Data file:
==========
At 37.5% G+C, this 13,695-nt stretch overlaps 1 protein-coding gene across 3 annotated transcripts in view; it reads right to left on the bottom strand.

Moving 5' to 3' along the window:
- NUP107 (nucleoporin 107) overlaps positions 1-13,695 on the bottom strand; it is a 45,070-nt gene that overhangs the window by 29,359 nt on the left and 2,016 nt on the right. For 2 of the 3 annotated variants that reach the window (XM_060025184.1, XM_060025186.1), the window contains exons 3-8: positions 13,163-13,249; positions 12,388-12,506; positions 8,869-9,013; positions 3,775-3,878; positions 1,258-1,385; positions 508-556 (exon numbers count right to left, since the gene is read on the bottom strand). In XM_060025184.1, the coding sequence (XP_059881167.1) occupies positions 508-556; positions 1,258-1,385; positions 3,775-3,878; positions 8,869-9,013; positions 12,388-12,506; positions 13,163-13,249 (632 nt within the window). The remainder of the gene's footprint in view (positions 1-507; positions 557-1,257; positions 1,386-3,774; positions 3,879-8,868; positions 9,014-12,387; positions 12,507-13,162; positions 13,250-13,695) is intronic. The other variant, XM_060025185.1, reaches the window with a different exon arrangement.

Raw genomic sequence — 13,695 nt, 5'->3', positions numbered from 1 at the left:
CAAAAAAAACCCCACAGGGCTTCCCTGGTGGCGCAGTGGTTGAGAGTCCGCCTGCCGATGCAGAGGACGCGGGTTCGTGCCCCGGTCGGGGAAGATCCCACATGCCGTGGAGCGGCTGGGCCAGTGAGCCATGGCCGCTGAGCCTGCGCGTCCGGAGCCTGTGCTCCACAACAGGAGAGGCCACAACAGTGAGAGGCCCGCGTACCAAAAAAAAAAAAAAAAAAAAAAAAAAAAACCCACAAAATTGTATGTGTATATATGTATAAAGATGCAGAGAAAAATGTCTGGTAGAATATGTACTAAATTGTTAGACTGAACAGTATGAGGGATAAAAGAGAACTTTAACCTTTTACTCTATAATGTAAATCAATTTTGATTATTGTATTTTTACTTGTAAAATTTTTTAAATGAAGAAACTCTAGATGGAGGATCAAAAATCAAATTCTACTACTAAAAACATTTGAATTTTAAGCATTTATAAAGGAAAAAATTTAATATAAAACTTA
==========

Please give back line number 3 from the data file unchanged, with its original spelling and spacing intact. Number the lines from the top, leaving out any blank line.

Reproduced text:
- NUP107 (nucleoporin 107) overlaps positions 1-13,695 on the bottom strand; it is a 45,070-nt gene that overhangs the window by 29,359 nt on the left and 2,016 nt on the right. For 2 of the 3 annotated variants that reach the window (XM_060025184.1, XM_060025186.1), the window contains exons 3-8: positions 13,163-13,249; positions 12,388-12,506; positions 8,869-9,013; positions 3,775-3,878; positions 1,258-1,385; positions 508-556 (exon numbers count right to left, since the gene is read on the bottom strand). In XM_060025184.1, the coding sequence (XP_059881167.1) occupies positions 508-556; positions 1,258-1,385; positions 3,775-3,878; positions 8,869-9,013; positions 12,388-12,506; positions 13,163-13,249 (632 nt within the window). The remainder of the gene's footprint in view (positions 1-507; positions 557-1,257; positions 1,386-3,774; positions 3,879-8,868; positions 9,014-12,387; positions 12,507-13,162; positions 13,250-13,695) is intronic. The other variant, XM_060025185.1, reaches the window with a different exon arrangement.